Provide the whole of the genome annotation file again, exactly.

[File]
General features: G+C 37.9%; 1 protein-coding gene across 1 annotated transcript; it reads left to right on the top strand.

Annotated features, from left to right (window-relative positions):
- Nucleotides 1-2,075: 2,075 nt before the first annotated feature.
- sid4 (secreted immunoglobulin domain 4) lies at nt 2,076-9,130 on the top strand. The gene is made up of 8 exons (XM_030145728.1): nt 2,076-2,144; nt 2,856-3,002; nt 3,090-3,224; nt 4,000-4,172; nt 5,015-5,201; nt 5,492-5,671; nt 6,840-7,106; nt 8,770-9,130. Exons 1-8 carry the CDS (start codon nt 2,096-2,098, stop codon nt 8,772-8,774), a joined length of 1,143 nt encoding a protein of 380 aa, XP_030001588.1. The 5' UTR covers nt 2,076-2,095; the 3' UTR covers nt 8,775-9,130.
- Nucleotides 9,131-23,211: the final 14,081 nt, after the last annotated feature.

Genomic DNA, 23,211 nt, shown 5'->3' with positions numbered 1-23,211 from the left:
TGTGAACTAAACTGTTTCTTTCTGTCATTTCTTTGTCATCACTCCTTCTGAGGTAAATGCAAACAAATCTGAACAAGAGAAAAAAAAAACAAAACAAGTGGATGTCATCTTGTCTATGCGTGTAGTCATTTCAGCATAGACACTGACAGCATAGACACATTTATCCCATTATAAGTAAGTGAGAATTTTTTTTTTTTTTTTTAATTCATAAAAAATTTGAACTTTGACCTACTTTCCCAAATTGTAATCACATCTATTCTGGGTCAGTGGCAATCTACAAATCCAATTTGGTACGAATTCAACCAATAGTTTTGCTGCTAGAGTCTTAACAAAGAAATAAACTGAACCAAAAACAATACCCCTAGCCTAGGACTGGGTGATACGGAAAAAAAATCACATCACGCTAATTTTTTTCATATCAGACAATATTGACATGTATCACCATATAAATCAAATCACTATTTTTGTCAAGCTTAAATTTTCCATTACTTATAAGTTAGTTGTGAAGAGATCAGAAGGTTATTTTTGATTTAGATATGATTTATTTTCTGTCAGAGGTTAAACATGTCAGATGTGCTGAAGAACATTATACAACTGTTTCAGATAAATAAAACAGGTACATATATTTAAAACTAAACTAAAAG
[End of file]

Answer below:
General features: G+C 37.9%; 1 protein-coding gene across 1 annotated transcript; it reads left to right on the top strand.

Annotated features, from left to right (window-relative positions):
- Nucleotides 1-2,075: 2,075 nt before the first annotated feature.
- sid4 (secreted immunoglobulin domain 4) lies at nt 2,076-9,130 on the top strand. The gene is made up of 8 exons (XM_030145728.1): nt 2,076-2,144; nt 2,856-3,002; nt 3,090-3,224; nt 4,000-4,172; nt 5,015-5,201; nt 5,492-5,671; nt 6,840-7,106; nt 8,770-9,130. Exons 1-8 carry the CDS (start codon nt 2,096-2,098, stop codon nt 8,772-8,774), a joined length of 1,143 nt encoding a protein of 380 aa, XP_030001588.1. The 5' UTR covers nt 2,076-2,095; the 3' UTR covers nt 8,775-9,130.
- Nucleotides 9,131-23,211: the final 14,081 nt, after the last annotated feature.

Genomic DNA, 23,211 nt, shown 5'->3' with positions numbered 1-23,211 from the left:
TGTGAACTAAACTGTTTCTTTCTGTCATTTCTTTGTCATCACTCCTTCTGAGGTAAATGCAAACAAATCTGAACAAGAGAAAAAAAAAACAAAACAAGTGGATGTCATCTTGTCTATGCGTGTAGTCATTTCAGCATAGACACTGACAGCATAGACACATTTATCCCATTATAAGTAAGTGAGAATTTTTTTTTTTTTTTTTAATTCATAAAAAATTTGAACTTTGACCTACTTTCCCAAATTGTAATCACATCTATTCTGGGTCAGTGGCAATCTACAAATCCAATTTGGTACGAATTCAACCAATAGTTTTGCTGCTAGAGTCTTAACAAAGAAATAAACTGAACCAAAAACAATACCCCTAGCCTAGGACTGGGTGATACGGAAAAAAAATCACATCACGCTAATTTTTTTCATATCAGACAATATTGACATGTATCACCATATAAATCAAATCACTATTTTTGTCAAGCTTAAATTTTCCATTACTTATAAGTTAGTTGTGAAGAGATCAGAAGGTTATTTTTGATTTAGATATGATTTATTTTCTGTCAGAGGTTAAACATGTCAGATGTGCTGAAGAACATTATACAACTGTTTCAGATAAATAAAACAGGTACATATATTTAAAACTAAACTAAAAG